Thankful to be in camp, we quickly pitched our tents on well worn ground, there was plenty of room. Just beyond our tents was a wall of huckleberries, what a treat. Firewood had been gathered by the previous campers so Branden went to work bucking it up while Jameson and I head back to the lake to filter water while Cole napped. We walked a ways around the lake to a creek on its east side with a good pour over and plunge pool. I sat on a rock, filled my camp bucket from the cataract and began the job of filtering water, the bucket has been a gem and has all but eliminated the chore of filtering water. Jameson and I sat there taking in the views, the sun low on the horizon highlighted the rich colors of the green meadows and surrounding landscape showcasing their beauty. St. Paul Lake is a very pretty destination, and a lake that was beginning to grow on me the more time I spent along its shore. Eventually the water bottles were full so we made the slow haul back to camp, Jameson was a trooper carrying 10 pounds of water while the Nalgene lid straps cut through his little fingers, he was very uncomfortable and took several breaks trying to get a tolerable grip, it never came.

     Back in camp it was time for dinner. I made Jameson a cup of noodles with a side of apple sauce and a kit kat for desert. I had a crappy salad and boiled up a couple warm Italian sausage links that I choked down with some Chinese hot mustard, pretty good actually. With bellies full we wandered past huckleberries on the trail away from the lake to hang our food on the bear line, chores were done, finally we get to relax. I gathered my wine and camp chair before making our way down to the lake to watch the last of the alpenglow adorn the lofty peaks before the stars came out. It was a little work descending the steep bank to the lake but once there Branden and I found a seat while the boys skipped rocks. I introduced them to a game my dad, brother, and I used to play when we camped growing up. I found a good sized chunk of driftwood, tossed it in the lake then take your best shot trying to hit it with rocks thrown from the lake shore, simple, but surprisingly entertaining, almost becomes an obsession trying to hit the son of a bitch. It was nice enjoying a glass of wine at the end of the day and taking in such a magnificent view. The view from our side of the lake definitely had it made compare to the other two camps on the opposite side of the lake, we had Saint Paul Peak to lay our eyes on, and damn she’s fine. Branden and I joked, shared a few laughs, told a few stories, and just enjoyed our boys company. We were grateful for taking the time to create these special memories with them, this is truly living at its finest. Eventually the sun slipped away for good and it was getting dark so we decided to pack it up.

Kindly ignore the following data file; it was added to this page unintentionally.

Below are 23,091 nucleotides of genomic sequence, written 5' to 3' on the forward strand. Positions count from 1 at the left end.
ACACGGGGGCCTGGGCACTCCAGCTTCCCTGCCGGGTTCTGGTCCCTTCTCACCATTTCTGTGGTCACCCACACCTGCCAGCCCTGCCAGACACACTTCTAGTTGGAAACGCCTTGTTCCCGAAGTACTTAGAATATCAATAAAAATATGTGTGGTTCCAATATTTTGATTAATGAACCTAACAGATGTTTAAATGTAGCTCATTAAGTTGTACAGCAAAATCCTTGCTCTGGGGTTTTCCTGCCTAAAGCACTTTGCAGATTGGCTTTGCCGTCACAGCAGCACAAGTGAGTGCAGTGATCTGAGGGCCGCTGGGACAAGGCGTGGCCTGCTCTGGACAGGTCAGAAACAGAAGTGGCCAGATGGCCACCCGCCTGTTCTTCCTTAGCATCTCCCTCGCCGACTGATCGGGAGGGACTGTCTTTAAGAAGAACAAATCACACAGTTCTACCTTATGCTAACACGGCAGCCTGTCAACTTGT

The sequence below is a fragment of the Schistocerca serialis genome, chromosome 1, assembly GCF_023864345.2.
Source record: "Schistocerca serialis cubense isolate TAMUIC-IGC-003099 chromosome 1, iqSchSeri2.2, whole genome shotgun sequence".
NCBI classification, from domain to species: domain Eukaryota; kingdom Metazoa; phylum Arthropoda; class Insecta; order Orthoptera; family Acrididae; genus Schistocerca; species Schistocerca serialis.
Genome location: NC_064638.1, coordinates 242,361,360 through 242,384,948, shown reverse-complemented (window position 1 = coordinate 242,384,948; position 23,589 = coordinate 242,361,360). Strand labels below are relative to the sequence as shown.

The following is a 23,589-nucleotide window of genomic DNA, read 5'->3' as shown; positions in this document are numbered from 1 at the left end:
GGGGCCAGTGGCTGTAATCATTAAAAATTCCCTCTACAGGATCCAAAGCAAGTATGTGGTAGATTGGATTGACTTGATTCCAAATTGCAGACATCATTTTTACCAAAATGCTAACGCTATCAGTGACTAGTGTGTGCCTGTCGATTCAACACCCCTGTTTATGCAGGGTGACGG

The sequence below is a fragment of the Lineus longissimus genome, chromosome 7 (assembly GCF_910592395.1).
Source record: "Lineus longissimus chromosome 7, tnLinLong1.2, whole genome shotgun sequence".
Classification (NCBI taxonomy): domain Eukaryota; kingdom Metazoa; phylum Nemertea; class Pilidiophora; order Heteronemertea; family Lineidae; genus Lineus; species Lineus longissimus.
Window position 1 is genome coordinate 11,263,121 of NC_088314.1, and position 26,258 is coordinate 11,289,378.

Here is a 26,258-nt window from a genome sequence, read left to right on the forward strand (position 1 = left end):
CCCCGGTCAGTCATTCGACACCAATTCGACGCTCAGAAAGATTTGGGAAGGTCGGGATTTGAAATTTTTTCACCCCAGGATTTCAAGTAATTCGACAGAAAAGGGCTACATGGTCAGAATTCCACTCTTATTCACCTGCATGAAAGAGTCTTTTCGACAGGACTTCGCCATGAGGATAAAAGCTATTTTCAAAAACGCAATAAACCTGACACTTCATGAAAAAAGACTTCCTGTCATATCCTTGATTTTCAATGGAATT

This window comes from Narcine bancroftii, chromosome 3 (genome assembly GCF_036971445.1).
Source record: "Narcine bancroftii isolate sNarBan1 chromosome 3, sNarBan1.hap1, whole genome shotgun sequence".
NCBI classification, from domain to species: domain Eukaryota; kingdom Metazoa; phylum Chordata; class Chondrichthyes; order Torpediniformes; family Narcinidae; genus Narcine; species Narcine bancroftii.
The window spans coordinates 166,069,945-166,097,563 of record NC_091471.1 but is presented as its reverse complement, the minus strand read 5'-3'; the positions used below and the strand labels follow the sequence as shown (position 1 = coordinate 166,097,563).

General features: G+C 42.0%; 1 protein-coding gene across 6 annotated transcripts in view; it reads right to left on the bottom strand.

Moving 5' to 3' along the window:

Reluctantly we climbed the hill back to camp, where Branden and I got a quick fire going, these woods are pretty dry so it didn’t take much work to get it going. Jameson was beat, and asked if he could go to bed, poor kid was whooped. I put him to bed, tucking him in to make sure he felt safe then retreated back to the fire. Cole went to bed shortly after while Branden and I stayed up. We finished our wine while picked up where we left off sharing stories, talking about the hike and how proud we were of our boys. When the wine ran out we turned in and quickly fell asleep.

     The next morning, Jameson woke up first. I gave him a blank sheet of paper so he could draw while I layed back down. About a half hour later we were out of the tent. Jameson and I walked down and got the food from the bearline so we could prepare breakfast. I had an apple, a fruit bar, and some nuts while Jameson chewed on a couple of pop tarts and more applesauce. Branden and Cole eventually got up and worked on getting going while Jameson and I got to picking huckleberries. We planned on picking enough to take a load home and proceeded to fill up a ziplock bag. We picked for about an hour, there were tons of berries and it appeared that no one had picked up here so it was real easy going. When we were done we had filled a full 32 ounce Nalgene, pretty damn good if you ask me, more than enough for several batches of huckleberry pancakes. After picking berries we broke camp leaving the packs at the pass while we made one last trip back to the lake for another breathtaking view, we chilled for close to an hour before heading out.

     The hike out went well, took a couple breaks but made good time. Jamesons legs were pretty sore from the hike in the day before but he managed by sitting every now and again to rest em up. Back at the car we traded in the boots for sandals and hit the road. We drove into Sandpoint and found a tasty burger and a couple of cool brews at Mick Duffs before making the short drive home. It felt good seeing Saint Paul Lake, another unfortunate area slated to be affected by the Rick Creek Mine if it ever gets approval….hope it never does. We hiked about 8 miles total with around 1,800 feet of elevation gain. For more pictures click the link. St. Paul Lake Hike